Chainsaws are powerful beasts. Even a compact model that’s designed for property maintenance rather than cutting large trees has the capacity to chop off your limb like hot knife cuts through butter.
Now unless you are an eighties action hero fending off hordes of monsters in a dark forest somewhere, you are not likely to use your chainsaw as a weapon. But hey – accidents happen. And if your chainsaw chain gets derailed or broken in the middle of work, it can easily bounce back towards you.
Needless to say, you will be on a fast track to the hospital emergency room if that happens. That’s why it’s so important to understand basic safety practices when you are using a chainsaw. But what can you do if the chainsaw chain suddenly snaps? I mean – responding quickly to the situation isn’t exactly easy, right?
Well, yes, but there are ways to prevent injuries due to chain snapping. And perhaps the easiest and most reliable way to do that is to use chainsaw chain catchers. This is a small yet absurdly useful tool that you attach to your chainsaw to catch the chain if it gets derailed all of a sudden.
But that’s just the tip of the iceberg, though. In this article, I will talk more about chainsaw chain catchers and help you get a clearer picture of how great they are at preventing accidents. So, let’s get right to it.
What is a Chainsaw Chain Catcher?
A chainsaw chain catcher is a small yet important safety feature that’s available in many chainsaws in the market. As the name suggests, the primary purpose of the chain catcher is to catch the chainsaw chain if it comes off during operation. If the chainsaw chain flies off the bar, it’s the chain catchers’ job to catch it.
By trapping the chain, the chain catcher not only prevents injury to the user but also extends the lifespan of your chainsaw. Chain kickbacks can easily damage the chassis of your chainsaw, and by catching the chain instantly, the chain catcher can save you from costly repair bills.
Reasons for Getting Chain Catcher
Here are a couple of good reasons for getting a chain catcher for your chainsaw if it doesn’t have one already:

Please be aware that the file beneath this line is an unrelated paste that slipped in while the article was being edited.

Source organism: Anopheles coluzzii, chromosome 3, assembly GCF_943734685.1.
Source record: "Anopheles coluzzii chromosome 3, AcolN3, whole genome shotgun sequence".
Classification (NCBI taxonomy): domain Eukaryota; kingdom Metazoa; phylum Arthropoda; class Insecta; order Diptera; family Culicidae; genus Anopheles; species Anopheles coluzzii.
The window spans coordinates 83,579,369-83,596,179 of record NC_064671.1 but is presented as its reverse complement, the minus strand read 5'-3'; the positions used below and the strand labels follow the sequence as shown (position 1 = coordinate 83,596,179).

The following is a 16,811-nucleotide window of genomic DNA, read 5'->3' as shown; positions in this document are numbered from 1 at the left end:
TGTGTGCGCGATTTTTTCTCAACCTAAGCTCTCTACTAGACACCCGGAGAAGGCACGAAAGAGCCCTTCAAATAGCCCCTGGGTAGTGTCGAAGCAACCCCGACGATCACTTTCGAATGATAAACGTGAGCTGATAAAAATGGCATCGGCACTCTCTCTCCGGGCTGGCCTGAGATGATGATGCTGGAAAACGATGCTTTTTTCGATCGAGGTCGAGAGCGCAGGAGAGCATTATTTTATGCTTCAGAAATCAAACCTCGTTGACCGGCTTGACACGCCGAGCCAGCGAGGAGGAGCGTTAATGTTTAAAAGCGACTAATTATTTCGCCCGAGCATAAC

- Safety for Yourself
The most obvious reason for installing a chainsaw chain catcher is to keep yourself safe. You see, chainsaws can be dangerous, and even when you try to follow all the basic safety practices and wear all the right safety gear, things might not go your way all the time. If the chain happens to break off when you are using it, it will hurl back at you at breakneck speed.
Now you might be thinking that you can just move out of the way when that happens – but relying on your quick reflexes is not wise. With a chain catcher, you are essentially putting a layer of safety between yourself and your chainsaw chain. So even if you can’t move away, the catcher will protect you.
- Security for Your Chainsaw
If you have a high-end chainsaw, it makes sense that you would want to keep it around as long as you can. And while taking good care of it when you are not using it is essential, making sure it does not get damaged during operation is also important.
That’s another good reason for you to get a chain catcher in your chainsaw if there isn’t one in it. When a chain breaks off, it can also bounce back on the chainsaw chassis and damage it. In rare situations, it can also break clean through the shell and damage the motor. With a chain catcher, though, you don’t need to worry about that happening.
- It’s Affordable
A chainsaw chain catcher, despite the massive improvement they bring to your overall experience with the chainsaw, is extremely cheap. If your chainsaw doesn’t come with a pre-installed chain catcher, you can pick up a compatible one for under 20 dollars – and that’s when you want the most expensive option.
Most chain catchers out there cost you anywhere from 8 to 15 dollars. For most people out there, paying 15 bucks for personal safety and chainsaw security shouldn’t be all that difficult. So, price is no excuse for not getting a chain catcher for your chainsaw.
- Easy Installation